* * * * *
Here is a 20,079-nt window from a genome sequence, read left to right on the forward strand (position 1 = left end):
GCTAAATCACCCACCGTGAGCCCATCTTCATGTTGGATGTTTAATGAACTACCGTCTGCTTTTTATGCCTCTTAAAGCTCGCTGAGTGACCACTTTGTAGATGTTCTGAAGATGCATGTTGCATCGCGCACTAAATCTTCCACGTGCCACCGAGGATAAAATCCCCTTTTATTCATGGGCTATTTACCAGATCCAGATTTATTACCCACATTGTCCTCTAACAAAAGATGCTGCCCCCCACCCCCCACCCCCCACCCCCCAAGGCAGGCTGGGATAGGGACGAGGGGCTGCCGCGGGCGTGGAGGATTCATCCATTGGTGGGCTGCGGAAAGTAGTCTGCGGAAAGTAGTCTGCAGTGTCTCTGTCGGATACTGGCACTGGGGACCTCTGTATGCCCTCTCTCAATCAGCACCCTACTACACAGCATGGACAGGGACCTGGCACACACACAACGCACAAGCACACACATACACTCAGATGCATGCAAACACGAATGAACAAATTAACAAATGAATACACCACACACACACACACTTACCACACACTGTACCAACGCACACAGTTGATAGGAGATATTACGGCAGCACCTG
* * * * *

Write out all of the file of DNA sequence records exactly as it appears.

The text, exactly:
Here is a 20,079-nt window from a genome sequence, read left to right on the forward strand (position 1 = left end):
GCTAAATCACCCACCGTGAGCCCATCTTCATGTTGGATGTTTAATGAACTACCGTCTGCTTTTTATGCCTCTTAAAGCTCGCTGAGTGACCACTTTGTAGATGTTCTGAAGATGCATGTTGCATCGCGCACTAAATCTTCCACGTGCCACCGAGGATAAAATCCCCTTTTATTCATGGGCTATTTACCAGATCCAGATTTATTACCCACATTGTCCTCTAACAAAAGATGCTGCCCCCCACCCCCCACCCCCCACCCCCCAAGGCAGGCTGGGATAGGGACGAGGGGCTGCCGCGGGCGTGGAGGATTCATCCATTGGTGGGCTGCGGAAAGTAGTCTGCGGAAAGTAGTCTGCAGTGTCTCTGTCGGATACTGGCACTGGGGACCTCTGTATGCCCTCTCTCAATCAGCACCCTACTACACAGCATGGACAGGGACCTGGCACACACACAACGCACAAGCACACACATACACTCAGATGCATGCAAACACGAATGAACAAATTAACAAATGAATACACCACACACACACACACTTACCACACACTGTACCAACGCACACAGTTGATAGGAGATATTACGGCAGCACCTG